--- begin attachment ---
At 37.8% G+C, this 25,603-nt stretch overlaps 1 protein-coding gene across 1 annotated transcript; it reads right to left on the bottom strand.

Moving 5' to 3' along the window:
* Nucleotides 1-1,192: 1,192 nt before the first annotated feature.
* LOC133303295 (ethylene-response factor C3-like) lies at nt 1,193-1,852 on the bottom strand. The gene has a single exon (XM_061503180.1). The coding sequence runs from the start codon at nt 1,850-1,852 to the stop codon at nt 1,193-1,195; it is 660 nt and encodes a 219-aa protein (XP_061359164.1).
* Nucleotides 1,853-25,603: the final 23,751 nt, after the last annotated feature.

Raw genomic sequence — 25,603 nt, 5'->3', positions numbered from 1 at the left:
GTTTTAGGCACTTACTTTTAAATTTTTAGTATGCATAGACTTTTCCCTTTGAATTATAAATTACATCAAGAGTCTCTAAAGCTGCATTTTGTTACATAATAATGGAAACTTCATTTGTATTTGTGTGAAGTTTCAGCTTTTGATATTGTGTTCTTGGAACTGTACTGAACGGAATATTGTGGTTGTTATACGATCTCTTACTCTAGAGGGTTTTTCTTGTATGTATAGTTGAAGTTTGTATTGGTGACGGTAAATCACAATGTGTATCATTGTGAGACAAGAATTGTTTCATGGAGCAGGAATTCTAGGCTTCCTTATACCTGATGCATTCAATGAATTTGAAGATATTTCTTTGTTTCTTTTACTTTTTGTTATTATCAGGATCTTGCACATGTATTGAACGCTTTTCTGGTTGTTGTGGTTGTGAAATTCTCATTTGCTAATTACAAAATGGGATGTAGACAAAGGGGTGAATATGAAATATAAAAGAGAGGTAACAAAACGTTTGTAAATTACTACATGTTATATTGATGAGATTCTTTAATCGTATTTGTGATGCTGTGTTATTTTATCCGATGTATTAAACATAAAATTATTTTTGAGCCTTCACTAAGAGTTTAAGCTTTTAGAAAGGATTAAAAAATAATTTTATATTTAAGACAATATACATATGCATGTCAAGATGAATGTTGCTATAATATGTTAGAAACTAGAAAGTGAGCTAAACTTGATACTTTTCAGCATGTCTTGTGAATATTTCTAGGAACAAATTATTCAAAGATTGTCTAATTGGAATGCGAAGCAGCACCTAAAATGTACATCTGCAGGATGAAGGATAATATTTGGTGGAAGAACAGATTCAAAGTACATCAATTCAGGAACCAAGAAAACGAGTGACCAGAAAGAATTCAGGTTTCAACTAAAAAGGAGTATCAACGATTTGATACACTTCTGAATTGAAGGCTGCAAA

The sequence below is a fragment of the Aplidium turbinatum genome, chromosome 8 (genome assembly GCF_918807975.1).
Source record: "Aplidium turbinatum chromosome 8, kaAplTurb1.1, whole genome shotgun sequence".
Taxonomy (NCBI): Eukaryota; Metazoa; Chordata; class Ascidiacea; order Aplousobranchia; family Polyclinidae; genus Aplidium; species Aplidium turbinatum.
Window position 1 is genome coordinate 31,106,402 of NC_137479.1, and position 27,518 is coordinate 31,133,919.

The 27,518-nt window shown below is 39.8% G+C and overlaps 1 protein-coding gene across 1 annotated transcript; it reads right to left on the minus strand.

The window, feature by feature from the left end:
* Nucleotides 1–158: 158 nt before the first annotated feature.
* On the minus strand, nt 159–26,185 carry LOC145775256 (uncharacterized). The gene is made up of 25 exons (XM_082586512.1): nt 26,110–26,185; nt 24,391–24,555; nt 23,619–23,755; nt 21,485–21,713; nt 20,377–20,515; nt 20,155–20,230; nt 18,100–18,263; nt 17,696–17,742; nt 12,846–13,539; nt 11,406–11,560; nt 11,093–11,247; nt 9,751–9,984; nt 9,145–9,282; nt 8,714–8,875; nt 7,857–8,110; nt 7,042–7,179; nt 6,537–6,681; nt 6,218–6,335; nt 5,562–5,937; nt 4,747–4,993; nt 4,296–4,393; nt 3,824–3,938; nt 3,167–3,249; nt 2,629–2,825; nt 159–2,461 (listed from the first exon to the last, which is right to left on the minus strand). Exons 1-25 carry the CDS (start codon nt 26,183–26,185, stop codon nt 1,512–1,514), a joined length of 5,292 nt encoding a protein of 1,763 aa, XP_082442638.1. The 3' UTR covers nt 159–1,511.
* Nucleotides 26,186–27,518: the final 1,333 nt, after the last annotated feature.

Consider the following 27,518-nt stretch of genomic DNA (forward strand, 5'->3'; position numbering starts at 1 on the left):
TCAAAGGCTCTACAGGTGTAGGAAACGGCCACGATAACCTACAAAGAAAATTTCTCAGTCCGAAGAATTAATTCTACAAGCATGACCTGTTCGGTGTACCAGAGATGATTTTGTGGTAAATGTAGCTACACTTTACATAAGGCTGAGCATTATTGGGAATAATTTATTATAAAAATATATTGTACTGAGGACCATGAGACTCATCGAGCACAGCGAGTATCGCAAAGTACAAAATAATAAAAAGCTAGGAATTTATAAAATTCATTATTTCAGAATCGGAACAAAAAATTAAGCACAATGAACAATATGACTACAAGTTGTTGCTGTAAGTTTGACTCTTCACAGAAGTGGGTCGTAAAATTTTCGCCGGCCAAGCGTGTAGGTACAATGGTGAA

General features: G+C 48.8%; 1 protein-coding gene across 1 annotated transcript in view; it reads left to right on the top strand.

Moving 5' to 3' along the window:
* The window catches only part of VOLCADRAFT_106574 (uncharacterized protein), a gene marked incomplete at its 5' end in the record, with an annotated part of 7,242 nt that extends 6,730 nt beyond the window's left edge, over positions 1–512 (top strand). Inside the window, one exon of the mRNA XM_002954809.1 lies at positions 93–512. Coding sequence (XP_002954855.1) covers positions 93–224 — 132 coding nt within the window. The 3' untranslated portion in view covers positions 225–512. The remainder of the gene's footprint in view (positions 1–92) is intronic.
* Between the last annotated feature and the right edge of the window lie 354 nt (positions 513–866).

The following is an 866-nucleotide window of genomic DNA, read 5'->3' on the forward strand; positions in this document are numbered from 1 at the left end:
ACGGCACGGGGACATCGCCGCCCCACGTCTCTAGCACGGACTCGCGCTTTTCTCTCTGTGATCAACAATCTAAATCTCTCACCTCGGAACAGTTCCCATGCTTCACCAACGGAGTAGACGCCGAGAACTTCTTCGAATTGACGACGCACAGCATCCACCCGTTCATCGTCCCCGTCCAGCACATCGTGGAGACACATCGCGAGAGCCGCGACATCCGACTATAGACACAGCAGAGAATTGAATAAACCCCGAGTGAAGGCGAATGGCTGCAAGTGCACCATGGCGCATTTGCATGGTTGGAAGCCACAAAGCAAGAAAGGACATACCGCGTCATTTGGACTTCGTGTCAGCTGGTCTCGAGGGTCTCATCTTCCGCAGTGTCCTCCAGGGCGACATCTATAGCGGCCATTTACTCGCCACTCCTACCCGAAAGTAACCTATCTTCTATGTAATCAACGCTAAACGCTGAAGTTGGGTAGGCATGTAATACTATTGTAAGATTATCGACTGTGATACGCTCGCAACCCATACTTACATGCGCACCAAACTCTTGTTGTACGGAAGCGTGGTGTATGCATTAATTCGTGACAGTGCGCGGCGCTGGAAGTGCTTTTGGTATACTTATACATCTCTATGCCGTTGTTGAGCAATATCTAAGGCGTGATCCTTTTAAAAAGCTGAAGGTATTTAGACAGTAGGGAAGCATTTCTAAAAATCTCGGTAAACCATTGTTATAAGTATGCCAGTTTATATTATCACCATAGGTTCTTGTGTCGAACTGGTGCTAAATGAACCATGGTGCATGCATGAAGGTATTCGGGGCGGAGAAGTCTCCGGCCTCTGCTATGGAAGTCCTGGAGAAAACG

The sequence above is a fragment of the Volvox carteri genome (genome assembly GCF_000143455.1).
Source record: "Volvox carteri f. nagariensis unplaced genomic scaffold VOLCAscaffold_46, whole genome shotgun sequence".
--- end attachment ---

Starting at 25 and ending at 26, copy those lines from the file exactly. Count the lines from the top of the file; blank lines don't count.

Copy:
The sequence above is a fragment of the Volvox carteri genome (genome assembly GCF_000143455.1).
Source record: "Volvox carteri f. nagariensis unplaced genomic scaffold VOLCAscaffold_46, whole genome shotgun sequence".